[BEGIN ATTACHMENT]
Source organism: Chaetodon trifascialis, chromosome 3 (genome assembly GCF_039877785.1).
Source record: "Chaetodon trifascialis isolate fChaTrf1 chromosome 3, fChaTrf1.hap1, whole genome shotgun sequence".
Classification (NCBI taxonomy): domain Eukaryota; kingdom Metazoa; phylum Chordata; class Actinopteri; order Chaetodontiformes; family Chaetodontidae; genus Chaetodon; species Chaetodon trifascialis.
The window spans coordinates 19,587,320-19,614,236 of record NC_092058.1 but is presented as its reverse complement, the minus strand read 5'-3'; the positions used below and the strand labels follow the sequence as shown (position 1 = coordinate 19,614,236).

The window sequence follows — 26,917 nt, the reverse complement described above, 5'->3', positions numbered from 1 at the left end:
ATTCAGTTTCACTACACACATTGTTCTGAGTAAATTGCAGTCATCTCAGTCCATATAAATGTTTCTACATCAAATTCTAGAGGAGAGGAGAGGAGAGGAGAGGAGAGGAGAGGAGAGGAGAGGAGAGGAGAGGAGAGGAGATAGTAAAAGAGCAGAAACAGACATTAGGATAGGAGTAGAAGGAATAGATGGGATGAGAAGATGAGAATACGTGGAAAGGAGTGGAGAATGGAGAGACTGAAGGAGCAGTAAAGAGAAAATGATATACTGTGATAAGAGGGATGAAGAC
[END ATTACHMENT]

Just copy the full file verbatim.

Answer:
Source organism: Chaetodon trifascialis, chromosome 3 (genome assembly GCF_039877785.1).
Source record: "Chaetodon trifascialis isolate fChaTrf1 chromosome 3, fChaTrf1.hap1, whole genome shotgun sequence".
Classification (NCBI taxonomy): domain Eukaryota; kingdom Metazoa; phylum Chordata; class Actinopteri; order Chaetodontiformes; family Chaetodontidae; genus Chaetodon; species Chaetodon trifascialis.
The window spans coordinates 19,587,320-19,614,236 of record NC_092058.1 but is presented as its reverse complement, the minus strand read 5'-3'; the positions used below and the strand labels follow the sequence as shown (position 1 = coordinate 19,614,236).

The window sequence follows — 26,917 nt, the reverse complement described above, 5'->3', positions numbered from 1 at the left end:
ATTCAGTTTCACTACACACATTGTTCTGAGTAAATTGCAGTCATCTCAGTCCATATAAATGTTTCTACATCAAATTCTAGAGGAGAGGAGAGGAGAGGAGAGGAGAGGAGAGGAGAGGAGAGGAGAGGAGAGGAGAGGAGATAGTAAAAGAGCAGAAACAGACATTAGGATAGGAGTAGAAGGAATAGATGGGATGAGAAGATGAGAATACGTGGAAAGGAGTGGAGAATGGAGAGACTGAAGGAGCAGTAAAGAGAAAATGATATACTGTGATAAGAGGGATGAAGAC